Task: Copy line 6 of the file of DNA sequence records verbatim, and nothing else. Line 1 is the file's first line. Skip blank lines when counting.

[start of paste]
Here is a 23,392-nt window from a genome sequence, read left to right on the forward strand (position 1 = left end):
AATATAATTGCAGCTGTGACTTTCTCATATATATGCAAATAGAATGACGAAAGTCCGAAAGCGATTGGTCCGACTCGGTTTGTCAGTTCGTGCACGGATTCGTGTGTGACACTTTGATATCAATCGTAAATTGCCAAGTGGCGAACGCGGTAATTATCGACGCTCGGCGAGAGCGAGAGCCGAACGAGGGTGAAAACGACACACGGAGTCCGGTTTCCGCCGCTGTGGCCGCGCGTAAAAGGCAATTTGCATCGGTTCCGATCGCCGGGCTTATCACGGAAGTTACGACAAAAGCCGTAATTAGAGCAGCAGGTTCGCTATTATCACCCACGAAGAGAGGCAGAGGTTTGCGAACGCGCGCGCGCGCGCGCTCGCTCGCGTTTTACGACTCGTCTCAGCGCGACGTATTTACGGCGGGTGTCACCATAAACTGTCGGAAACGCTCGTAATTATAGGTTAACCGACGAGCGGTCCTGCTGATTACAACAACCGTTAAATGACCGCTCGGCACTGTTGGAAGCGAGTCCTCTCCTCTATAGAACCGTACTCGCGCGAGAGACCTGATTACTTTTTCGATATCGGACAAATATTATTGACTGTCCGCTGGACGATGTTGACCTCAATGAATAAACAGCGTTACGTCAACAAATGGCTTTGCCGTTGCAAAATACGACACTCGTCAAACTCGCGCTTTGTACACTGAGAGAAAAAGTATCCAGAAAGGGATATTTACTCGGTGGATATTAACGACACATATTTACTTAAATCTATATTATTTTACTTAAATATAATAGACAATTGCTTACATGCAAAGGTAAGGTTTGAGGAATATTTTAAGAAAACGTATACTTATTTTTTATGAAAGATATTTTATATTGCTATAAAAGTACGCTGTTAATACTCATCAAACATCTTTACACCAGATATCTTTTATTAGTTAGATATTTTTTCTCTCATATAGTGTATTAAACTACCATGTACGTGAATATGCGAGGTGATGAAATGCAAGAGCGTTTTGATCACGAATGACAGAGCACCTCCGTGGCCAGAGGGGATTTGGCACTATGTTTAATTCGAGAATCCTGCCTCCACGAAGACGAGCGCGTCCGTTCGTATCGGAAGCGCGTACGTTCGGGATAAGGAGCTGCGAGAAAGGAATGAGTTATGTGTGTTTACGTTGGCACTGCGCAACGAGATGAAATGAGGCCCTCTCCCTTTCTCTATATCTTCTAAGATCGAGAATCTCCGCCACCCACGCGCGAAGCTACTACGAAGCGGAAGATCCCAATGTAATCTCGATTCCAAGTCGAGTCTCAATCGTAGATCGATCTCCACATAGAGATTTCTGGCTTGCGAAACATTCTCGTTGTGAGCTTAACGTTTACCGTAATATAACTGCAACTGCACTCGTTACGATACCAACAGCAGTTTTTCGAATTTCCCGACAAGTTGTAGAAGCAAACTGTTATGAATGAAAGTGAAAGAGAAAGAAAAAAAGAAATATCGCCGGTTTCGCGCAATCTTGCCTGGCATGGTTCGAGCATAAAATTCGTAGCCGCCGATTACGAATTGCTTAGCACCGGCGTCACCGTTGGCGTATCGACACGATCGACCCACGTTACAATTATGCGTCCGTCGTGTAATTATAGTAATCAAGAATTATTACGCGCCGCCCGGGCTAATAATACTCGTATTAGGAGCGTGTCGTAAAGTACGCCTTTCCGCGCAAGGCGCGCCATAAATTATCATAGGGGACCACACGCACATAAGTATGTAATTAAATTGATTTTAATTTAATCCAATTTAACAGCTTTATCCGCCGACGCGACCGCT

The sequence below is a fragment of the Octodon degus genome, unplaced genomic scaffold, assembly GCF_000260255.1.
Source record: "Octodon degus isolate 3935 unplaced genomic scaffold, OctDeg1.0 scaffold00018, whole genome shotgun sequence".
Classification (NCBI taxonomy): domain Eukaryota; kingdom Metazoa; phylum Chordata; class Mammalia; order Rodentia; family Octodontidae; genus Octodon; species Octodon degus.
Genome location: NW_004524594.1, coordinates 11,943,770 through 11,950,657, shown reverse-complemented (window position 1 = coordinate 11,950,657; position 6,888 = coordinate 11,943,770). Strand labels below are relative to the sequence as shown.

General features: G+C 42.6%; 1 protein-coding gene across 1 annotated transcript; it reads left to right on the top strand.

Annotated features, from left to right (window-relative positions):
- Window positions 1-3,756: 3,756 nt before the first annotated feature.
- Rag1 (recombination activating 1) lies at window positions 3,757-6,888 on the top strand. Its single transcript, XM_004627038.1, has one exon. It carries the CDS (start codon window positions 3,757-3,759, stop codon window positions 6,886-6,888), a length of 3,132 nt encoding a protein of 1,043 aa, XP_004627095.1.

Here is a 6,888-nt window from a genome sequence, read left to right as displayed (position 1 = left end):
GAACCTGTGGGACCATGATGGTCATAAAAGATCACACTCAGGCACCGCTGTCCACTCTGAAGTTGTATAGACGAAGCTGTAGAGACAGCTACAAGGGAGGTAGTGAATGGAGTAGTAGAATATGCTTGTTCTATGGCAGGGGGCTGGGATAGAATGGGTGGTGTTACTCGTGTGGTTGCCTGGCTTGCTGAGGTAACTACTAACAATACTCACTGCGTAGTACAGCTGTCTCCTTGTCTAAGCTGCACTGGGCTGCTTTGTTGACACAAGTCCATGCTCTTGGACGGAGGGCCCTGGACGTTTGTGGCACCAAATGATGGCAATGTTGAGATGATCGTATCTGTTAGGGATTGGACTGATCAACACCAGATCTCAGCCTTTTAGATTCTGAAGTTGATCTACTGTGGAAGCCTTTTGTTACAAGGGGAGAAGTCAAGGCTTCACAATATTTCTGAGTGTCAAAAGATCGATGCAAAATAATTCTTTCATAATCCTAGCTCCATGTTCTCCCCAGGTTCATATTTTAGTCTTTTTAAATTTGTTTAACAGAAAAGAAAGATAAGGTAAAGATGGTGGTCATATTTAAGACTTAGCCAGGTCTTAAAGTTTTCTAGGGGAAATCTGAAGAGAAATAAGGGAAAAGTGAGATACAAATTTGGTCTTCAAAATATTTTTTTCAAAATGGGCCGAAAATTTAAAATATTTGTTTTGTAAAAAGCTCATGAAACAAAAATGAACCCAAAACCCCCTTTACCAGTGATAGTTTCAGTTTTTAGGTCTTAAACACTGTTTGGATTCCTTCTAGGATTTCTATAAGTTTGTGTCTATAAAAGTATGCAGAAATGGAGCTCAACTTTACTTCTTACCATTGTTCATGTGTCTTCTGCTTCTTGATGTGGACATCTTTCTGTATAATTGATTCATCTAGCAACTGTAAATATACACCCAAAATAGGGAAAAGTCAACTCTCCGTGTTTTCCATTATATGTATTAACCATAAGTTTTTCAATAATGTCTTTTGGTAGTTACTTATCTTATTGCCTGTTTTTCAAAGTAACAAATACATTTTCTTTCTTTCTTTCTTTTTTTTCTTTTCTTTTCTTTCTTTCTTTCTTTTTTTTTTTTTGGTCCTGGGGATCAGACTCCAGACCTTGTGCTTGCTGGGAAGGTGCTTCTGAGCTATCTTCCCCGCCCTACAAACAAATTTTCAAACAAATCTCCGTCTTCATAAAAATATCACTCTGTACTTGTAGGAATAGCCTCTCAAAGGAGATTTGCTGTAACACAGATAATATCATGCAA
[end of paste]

Genome location: NW_004524594.1, coordinates 11,943,770 through 11,950,657, shown reverse-complemented (window position 1 = coordinate 11,950,657; position 6,888 = coordinate 11,943,770). Strand labels below are relative to the sequence as shown.